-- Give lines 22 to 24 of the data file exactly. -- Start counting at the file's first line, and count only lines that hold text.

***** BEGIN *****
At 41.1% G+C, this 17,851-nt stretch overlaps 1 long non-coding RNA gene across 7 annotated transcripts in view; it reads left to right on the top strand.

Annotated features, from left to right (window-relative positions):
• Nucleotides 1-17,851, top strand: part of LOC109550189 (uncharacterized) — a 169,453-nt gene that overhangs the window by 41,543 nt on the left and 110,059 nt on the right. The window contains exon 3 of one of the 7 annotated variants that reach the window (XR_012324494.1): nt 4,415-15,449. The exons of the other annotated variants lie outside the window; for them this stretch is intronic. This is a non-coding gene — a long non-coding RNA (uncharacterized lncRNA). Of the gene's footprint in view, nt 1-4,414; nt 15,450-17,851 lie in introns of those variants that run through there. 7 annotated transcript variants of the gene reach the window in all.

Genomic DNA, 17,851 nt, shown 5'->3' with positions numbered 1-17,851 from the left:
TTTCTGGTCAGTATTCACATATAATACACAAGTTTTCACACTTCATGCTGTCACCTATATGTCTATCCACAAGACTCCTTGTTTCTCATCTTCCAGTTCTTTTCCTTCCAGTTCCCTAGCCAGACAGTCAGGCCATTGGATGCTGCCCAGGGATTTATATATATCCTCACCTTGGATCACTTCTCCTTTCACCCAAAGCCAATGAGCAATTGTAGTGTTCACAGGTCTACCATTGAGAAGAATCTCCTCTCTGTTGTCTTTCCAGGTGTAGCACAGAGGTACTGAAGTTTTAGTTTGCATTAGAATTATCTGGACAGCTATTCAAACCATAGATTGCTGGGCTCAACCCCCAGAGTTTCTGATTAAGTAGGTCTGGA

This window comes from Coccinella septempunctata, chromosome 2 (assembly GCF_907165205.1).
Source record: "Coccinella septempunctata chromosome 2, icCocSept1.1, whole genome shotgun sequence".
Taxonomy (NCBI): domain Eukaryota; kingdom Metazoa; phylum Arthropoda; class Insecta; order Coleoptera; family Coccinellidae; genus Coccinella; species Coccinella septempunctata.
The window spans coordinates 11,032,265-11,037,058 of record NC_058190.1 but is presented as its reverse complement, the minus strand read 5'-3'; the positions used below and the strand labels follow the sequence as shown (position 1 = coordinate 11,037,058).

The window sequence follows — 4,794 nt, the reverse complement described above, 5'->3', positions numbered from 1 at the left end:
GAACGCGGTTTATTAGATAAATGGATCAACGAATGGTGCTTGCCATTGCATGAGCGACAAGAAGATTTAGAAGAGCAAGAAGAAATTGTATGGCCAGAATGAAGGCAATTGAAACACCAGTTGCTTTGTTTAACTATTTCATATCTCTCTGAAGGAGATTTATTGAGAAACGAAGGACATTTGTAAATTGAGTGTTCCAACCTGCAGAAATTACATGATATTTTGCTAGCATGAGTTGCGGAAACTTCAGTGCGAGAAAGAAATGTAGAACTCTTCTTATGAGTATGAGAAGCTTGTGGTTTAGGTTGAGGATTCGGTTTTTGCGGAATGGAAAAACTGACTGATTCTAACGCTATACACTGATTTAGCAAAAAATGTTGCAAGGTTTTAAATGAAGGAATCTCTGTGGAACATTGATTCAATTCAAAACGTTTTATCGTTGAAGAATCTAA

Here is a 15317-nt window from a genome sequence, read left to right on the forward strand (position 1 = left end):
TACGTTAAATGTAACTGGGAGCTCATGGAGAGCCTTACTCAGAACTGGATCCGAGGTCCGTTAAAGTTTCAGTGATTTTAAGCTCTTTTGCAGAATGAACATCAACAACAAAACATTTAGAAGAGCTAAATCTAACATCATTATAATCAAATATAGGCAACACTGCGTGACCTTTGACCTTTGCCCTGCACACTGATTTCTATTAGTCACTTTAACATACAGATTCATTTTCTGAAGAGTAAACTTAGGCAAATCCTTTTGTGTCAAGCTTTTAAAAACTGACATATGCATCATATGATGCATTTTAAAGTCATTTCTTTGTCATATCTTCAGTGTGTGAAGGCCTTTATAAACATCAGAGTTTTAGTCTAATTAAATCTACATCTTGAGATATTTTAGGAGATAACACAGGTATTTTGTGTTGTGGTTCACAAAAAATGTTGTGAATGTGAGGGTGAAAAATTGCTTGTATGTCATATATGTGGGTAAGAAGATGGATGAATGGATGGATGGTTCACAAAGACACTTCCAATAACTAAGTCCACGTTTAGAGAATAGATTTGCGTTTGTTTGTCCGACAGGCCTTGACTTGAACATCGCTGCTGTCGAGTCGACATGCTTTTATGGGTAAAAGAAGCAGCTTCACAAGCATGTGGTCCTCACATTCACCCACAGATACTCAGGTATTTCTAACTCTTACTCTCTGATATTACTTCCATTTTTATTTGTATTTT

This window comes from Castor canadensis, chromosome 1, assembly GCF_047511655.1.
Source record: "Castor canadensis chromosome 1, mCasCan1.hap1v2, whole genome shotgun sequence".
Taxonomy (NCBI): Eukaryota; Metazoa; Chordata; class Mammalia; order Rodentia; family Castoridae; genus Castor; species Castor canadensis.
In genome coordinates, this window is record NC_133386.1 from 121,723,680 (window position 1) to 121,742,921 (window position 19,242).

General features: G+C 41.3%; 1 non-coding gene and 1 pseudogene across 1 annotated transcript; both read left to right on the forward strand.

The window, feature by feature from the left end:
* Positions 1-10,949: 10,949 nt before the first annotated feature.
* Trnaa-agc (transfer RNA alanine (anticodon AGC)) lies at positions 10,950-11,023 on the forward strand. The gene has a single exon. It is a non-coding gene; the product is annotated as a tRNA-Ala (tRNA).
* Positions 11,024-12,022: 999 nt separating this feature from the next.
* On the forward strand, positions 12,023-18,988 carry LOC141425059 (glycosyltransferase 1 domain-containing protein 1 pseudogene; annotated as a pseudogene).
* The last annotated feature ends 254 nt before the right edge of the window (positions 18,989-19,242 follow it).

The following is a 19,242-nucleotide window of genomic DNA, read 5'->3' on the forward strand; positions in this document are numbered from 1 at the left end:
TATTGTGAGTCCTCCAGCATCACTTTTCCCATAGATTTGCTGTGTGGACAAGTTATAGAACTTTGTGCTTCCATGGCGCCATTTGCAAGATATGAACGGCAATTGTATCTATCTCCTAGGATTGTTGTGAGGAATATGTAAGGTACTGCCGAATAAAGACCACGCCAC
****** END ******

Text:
* Positions 11,024-12,022: 999 nt separating this feature from the next.
* On the forward strand, positions 12,023-18,988 carry LOC141425059 (glycosyltransferase 1 domain-containing protein 1 pseudogene; annotated as a pseudogene).
* The last annotated feature ends 254 nt before the right edge of the window (positions 18,989-19,242 follow it).